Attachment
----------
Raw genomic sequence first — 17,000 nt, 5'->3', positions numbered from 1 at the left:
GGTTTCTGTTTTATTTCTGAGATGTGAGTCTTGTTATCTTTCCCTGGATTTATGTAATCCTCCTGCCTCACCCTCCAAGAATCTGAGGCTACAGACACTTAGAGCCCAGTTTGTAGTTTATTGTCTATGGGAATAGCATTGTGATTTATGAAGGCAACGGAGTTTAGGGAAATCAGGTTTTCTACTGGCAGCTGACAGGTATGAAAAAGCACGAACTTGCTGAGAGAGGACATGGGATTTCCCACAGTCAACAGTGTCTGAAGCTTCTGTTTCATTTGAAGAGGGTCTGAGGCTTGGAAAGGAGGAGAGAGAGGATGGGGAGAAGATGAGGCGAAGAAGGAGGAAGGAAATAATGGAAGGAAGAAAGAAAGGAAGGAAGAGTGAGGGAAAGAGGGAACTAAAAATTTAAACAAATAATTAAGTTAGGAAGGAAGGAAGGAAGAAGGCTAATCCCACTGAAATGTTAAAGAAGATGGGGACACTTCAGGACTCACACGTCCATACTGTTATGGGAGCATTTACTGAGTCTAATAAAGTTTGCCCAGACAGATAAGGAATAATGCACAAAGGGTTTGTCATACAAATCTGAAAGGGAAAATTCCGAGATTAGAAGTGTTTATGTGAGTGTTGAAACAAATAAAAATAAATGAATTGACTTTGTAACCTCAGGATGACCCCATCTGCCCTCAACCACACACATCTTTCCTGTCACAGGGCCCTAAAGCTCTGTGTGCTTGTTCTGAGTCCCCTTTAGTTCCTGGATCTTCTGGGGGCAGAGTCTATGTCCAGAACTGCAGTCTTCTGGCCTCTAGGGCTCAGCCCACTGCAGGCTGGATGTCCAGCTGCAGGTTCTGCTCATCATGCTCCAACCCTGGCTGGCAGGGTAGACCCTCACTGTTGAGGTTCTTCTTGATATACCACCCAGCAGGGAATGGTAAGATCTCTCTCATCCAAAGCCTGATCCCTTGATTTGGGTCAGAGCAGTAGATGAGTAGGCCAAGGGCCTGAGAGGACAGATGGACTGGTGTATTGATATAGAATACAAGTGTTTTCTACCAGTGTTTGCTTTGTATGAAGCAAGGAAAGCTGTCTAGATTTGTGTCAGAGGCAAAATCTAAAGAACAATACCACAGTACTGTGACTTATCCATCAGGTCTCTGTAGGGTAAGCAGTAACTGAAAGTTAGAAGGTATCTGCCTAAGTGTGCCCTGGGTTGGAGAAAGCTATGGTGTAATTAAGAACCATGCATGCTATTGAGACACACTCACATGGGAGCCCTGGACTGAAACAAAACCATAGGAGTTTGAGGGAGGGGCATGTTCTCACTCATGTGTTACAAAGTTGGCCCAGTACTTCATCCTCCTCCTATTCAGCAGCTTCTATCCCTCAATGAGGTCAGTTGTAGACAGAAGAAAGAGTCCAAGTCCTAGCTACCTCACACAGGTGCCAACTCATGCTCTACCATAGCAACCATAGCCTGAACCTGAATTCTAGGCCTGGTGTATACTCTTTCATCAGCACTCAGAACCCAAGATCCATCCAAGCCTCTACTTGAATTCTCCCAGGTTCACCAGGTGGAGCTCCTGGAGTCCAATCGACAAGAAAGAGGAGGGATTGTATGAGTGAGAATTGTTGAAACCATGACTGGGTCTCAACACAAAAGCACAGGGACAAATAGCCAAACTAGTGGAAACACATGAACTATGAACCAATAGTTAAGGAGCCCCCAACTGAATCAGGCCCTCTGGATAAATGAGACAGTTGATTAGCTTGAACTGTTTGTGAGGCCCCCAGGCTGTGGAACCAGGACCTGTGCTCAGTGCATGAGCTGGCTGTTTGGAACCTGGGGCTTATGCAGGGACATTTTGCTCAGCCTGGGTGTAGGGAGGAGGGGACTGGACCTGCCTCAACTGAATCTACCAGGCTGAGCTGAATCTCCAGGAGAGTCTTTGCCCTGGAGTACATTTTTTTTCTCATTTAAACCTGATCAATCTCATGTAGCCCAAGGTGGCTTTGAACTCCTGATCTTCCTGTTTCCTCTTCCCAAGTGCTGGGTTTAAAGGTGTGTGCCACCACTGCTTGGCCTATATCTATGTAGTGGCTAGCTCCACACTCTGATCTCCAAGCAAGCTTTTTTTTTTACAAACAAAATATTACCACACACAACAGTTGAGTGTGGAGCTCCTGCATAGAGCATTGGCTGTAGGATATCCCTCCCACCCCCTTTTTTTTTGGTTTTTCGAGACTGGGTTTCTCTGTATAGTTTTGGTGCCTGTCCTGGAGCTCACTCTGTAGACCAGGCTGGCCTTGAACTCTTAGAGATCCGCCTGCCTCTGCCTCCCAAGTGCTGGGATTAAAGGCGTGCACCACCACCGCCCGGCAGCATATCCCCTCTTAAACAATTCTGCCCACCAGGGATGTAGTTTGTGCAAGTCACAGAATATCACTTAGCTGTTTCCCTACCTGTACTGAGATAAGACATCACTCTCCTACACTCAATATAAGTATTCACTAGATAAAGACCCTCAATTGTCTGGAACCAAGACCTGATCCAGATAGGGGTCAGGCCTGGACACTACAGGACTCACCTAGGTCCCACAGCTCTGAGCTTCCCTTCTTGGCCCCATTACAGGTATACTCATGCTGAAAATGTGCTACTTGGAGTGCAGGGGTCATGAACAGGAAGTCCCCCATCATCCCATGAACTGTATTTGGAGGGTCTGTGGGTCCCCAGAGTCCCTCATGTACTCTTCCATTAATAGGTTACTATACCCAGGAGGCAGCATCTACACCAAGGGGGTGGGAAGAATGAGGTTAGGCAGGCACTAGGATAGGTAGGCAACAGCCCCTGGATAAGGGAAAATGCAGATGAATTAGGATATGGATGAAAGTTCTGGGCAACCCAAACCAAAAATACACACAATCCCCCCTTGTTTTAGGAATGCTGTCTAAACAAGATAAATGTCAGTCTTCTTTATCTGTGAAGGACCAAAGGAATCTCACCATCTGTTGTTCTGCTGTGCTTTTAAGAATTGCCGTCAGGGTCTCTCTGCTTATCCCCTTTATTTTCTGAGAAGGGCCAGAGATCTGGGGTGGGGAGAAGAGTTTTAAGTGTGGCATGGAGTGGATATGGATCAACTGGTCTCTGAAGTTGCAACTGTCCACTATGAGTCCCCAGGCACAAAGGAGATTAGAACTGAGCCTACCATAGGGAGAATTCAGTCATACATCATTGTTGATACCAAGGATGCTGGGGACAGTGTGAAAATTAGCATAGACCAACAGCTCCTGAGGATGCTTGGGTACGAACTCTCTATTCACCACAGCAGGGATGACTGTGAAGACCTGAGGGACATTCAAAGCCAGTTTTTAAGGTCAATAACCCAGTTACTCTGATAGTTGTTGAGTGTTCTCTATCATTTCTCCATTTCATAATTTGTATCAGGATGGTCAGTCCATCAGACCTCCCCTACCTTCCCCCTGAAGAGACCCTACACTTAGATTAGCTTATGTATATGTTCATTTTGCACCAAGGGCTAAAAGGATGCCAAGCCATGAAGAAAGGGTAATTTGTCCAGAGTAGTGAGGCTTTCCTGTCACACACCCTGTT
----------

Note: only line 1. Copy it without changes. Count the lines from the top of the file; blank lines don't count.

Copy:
Raw genomic sequence first — 17,000 nt, 5'->3', positions numbered from 1 at the left: